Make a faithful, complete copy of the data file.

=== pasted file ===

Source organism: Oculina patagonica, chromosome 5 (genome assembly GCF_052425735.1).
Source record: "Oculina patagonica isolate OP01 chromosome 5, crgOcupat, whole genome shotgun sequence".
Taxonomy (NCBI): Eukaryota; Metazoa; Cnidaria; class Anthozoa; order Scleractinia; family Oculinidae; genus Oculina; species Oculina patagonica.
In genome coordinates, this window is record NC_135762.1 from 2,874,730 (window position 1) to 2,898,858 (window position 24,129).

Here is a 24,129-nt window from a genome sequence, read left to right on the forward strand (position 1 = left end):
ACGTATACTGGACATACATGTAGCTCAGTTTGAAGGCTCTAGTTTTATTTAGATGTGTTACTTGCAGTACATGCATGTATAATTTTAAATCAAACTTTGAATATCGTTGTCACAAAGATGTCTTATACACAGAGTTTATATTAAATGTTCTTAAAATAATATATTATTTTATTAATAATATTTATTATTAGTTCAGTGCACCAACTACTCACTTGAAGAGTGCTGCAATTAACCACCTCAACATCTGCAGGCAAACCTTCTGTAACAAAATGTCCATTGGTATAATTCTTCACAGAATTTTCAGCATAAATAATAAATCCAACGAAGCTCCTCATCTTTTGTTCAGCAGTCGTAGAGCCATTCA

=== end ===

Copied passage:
Source organism: Oculina patagonica, chromosome 5 (genome assembly GCF_052425735.1).
Source record: "Oculina patagonica isolate OP01 chromosome 5, crgOcupat, whole genome shotgun sequence".
Taxonomy (NCBI): Eukaryota; Metazoa; Cnidaria; class Anthozoa; order Scleractinia; family Oculinidae; genus Oculina; species Oculina patagonica.
In genome coordinates, this window is record NC_135762.1 from 2,874,730 (window position 1) to 2,898,858 (window position 24,129).

Here is a 24,129-nt window from a genome sequence, read left to right on the forward strand (position 1 = left end):
ACGTATACTGGACATACATGTAGCTCAGTTTGAAGGCTCTAGTTTTATTTAGATGTGTTACTTGCAGTACATGCATGTATAATTTTAAATCAAACTTTGAATATCGTTGTCACAAAGATGTCTTATACACAGAGTTTATATTAAATGTTCTTAAAATAATATATTATTTTATTAATAATATTTATTATTAGTTCAGTGCACCAACTACTCACTTGAAGAGTGCTGCAATTAACCACCTCAACATCTGCAGGCAAACCTTCTGTAACAAAATGTCCATTGGTATAATTCTTCACAGAATTTTCAGCATAAATAATAAATCCAACGAAGCTCCTCATCTTTTGTTCAGCAGTCGTAGAGCCATTCA